The Great Boston Molasses Flood


The sticky and sickenly sweet aftermath of the Great Boston Molasses Flood.
As most of you probably know, today marks the 93rdanniversary of the Great Boston Molasses Flood. For those of you who somehow managed to neglect this equally bizarre and tragic event in our nation’s history, allow us to elucidate with some help from our friends at Atlas Obscura. On the afternoon of January 15, 1919, a fifty-foot tank of molasses exploded, allowing thousands of gallons of the sugary goo to gush into the city streets, sweeping down everyone and everything in its’ lethal, sticky path. All told, 21 people were killed and some 150 injuries were reported.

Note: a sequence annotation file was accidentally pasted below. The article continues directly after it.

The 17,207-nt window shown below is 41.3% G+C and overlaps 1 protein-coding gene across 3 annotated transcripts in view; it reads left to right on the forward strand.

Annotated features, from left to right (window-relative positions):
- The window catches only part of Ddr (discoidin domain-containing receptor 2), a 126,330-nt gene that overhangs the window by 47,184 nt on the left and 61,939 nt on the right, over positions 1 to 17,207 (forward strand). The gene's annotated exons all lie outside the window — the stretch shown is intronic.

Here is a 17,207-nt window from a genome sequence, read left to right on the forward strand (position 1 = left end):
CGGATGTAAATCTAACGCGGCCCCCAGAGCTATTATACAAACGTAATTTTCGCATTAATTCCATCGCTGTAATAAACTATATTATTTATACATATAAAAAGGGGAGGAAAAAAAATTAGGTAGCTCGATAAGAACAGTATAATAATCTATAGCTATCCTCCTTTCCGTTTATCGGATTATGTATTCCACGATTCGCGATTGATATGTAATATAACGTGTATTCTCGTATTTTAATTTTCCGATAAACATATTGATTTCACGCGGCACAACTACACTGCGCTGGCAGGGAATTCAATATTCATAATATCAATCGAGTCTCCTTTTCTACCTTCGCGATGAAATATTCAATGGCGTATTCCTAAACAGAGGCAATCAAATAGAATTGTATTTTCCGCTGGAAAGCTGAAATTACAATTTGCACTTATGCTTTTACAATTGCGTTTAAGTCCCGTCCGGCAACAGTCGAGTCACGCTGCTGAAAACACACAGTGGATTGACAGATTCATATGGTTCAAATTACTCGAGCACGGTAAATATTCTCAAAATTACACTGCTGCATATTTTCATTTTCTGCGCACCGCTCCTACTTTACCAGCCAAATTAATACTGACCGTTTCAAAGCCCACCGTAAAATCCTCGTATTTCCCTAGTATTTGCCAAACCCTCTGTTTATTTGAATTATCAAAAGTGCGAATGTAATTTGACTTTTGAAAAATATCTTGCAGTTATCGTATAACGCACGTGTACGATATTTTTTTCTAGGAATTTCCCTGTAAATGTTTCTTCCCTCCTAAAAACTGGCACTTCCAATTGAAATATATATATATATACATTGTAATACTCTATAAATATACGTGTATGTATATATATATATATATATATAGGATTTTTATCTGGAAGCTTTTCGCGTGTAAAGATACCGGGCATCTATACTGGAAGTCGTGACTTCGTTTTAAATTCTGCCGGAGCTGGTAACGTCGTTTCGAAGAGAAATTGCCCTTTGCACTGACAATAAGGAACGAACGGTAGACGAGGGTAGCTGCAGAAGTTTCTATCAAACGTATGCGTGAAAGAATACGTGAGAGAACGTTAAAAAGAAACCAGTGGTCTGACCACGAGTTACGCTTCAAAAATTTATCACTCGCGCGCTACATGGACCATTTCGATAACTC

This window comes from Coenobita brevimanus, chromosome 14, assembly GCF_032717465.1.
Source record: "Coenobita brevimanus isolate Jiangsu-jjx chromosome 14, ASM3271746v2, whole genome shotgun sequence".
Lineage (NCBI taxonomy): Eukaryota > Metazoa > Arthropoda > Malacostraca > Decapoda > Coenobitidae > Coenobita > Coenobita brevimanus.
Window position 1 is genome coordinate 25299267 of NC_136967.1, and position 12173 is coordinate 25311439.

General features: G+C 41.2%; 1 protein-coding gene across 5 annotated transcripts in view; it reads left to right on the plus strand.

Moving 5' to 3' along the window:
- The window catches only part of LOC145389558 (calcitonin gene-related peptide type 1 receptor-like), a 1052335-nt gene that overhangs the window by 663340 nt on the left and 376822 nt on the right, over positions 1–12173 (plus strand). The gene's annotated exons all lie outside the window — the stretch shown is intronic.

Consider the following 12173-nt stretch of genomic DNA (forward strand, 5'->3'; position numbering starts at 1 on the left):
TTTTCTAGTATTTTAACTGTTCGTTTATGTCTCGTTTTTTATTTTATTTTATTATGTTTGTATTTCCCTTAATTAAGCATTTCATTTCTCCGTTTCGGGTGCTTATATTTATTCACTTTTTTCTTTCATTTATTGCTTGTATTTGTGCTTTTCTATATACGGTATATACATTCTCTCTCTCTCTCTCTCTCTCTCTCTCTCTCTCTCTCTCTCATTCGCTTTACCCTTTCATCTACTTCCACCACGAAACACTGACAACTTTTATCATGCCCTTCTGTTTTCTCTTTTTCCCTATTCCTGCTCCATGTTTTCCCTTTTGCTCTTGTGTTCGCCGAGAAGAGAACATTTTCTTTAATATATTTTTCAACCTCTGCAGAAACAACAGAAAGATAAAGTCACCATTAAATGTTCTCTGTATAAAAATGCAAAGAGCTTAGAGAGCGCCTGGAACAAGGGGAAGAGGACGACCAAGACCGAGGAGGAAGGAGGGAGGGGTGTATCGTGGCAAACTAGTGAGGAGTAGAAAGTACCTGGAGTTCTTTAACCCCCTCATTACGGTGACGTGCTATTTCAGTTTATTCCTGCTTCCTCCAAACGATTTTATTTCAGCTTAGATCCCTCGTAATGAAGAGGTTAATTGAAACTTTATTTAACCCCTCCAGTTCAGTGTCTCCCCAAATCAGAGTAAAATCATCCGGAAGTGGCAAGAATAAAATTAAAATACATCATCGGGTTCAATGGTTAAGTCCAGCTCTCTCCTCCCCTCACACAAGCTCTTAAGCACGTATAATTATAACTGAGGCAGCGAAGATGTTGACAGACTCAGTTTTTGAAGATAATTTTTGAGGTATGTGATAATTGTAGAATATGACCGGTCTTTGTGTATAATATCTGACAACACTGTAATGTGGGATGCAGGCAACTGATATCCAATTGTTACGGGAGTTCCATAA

Now, nearly a hundred years later we honor those who fought the good battle with Molasses and lost. And we vow to never again let the sticky substance have power over us. Instead, we will arm ourselves with recipes, recipes infused—nay, laden—with our former foe.

And who better to lead the crusade than the President and First Lady?  Molasses is a key ingredient for White House Pastry chef Bill Yosses’ famously addictive Molasses Spice Cookies.  They start off sweet and crunchy but finish with a kick of chewy, ginger spice. Oh snap, Molasses! You’ve been Gingersnapped.  Guess that’s just the way the cookie crumbles.

Hungry for more? Here are a couple more savory recipes to wield against Molasses:  Pulled Pork and Kimchi Sandwich and New Orleans-Style Babyback Beer Ribs.  Not only will both of these recipes rock your world, but you can officially tell Molasses: you’ve been served.